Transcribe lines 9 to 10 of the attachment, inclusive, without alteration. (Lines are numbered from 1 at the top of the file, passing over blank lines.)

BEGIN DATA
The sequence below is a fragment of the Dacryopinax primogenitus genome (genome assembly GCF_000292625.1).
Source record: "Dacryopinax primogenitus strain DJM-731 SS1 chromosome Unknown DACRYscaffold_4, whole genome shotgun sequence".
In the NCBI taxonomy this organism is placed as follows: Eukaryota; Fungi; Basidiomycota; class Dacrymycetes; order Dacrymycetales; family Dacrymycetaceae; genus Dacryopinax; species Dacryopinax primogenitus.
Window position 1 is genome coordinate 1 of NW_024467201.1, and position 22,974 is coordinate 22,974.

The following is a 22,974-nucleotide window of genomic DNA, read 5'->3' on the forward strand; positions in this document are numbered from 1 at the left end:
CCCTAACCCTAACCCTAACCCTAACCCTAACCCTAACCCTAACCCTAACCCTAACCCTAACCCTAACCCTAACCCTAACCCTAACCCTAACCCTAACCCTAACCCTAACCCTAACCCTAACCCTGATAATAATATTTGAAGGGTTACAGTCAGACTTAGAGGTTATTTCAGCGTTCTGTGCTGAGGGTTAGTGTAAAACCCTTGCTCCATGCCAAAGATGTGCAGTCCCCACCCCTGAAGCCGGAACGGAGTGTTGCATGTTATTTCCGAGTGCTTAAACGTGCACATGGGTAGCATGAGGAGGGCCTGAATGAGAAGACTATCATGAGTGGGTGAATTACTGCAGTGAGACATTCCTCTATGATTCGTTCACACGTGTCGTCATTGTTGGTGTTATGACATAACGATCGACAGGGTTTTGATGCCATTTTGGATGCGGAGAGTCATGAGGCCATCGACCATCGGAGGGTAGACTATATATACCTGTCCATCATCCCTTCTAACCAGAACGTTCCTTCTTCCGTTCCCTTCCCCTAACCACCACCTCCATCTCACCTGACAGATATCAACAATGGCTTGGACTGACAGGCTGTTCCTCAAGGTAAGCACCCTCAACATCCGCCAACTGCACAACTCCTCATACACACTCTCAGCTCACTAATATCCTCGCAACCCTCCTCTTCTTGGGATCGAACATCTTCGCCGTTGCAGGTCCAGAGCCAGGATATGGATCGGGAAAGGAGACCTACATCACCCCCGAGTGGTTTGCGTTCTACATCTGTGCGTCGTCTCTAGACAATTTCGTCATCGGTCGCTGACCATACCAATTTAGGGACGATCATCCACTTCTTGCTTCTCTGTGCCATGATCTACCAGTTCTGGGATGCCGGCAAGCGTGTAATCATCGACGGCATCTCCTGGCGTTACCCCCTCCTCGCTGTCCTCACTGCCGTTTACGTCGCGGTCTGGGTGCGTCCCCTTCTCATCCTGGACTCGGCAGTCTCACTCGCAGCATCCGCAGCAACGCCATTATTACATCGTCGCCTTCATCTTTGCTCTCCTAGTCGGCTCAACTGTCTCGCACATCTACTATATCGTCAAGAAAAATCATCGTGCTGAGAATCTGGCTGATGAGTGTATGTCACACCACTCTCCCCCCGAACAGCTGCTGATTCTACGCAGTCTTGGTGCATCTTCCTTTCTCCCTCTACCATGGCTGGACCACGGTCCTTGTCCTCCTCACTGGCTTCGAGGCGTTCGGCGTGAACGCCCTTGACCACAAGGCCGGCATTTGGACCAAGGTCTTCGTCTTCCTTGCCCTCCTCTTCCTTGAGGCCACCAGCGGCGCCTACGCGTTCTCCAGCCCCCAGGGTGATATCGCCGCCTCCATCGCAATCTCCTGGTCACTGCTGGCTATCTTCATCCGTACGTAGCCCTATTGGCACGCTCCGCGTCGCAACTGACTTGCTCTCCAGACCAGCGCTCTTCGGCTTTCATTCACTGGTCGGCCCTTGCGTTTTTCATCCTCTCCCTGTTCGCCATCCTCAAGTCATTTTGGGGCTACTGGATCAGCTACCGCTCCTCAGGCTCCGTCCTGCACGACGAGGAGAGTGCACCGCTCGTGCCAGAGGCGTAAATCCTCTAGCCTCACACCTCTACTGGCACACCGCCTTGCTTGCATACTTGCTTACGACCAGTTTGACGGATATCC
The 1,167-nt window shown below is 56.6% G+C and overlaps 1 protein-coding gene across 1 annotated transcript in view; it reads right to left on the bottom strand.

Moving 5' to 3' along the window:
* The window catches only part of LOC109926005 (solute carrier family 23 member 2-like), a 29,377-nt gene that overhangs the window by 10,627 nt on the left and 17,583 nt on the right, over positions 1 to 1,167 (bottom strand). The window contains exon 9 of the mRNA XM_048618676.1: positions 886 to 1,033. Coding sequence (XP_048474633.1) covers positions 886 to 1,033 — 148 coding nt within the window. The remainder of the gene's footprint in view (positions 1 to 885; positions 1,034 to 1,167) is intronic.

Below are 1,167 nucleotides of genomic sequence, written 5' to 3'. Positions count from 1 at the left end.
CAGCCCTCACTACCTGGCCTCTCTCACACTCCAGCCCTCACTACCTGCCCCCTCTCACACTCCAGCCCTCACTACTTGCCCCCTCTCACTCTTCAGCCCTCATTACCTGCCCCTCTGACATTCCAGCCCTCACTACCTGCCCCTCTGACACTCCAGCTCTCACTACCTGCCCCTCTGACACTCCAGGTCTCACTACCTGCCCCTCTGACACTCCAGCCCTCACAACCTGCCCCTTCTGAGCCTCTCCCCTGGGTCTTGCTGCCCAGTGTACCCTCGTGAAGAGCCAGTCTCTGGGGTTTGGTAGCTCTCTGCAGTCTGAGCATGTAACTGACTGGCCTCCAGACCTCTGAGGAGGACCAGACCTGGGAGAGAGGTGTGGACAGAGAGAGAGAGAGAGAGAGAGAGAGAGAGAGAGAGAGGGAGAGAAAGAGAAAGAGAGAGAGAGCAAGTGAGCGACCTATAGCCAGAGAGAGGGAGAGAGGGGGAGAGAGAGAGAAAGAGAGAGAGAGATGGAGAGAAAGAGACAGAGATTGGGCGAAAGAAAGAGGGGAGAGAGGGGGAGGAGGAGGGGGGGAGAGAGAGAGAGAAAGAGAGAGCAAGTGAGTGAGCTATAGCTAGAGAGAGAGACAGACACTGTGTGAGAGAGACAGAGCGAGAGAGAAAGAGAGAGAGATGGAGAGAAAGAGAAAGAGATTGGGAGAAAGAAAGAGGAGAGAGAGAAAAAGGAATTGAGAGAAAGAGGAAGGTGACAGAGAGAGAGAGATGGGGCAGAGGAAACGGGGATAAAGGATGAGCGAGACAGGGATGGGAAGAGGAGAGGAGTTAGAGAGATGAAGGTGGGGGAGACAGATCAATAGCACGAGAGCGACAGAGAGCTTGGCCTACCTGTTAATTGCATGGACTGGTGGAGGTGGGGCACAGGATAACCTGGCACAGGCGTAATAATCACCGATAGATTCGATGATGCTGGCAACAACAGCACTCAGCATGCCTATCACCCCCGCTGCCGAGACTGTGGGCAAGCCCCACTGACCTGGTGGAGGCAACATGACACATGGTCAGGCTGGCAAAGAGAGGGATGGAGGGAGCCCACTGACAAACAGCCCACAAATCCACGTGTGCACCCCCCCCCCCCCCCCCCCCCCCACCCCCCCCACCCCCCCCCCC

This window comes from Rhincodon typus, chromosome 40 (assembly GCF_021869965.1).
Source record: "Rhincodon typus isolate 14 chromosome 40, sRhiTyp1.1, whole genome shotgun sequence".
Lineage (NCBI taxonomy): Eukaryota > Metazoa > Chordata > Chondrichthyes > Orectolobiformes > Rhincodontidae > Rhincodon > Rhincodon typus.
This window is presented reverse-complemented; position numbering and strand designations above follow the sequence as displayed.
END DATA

* The window catches only part of LOC109926005 (solute carrier family 23 member 2-like), a 29,377-nt gene that overhangs the window by 10,627 nt on the left and 17,583 nt on the right, over positions 1 to 1,167 (bottom strand). The window contains exon 9 of the mRNA XM_048618676.1: positions 886 to 1,033. Coding sequence (XP_048474633.1) covers positions 886 to 1,033 — 148 coding nt within the window. The remainder of the gene's footprint in view (positions 1 to 885; positions 1,034 to 1,167) is intronic.

Below are 1,167 nucleotides of genomic sequence, written 5' to 3'. Positions count from 1 at the left end.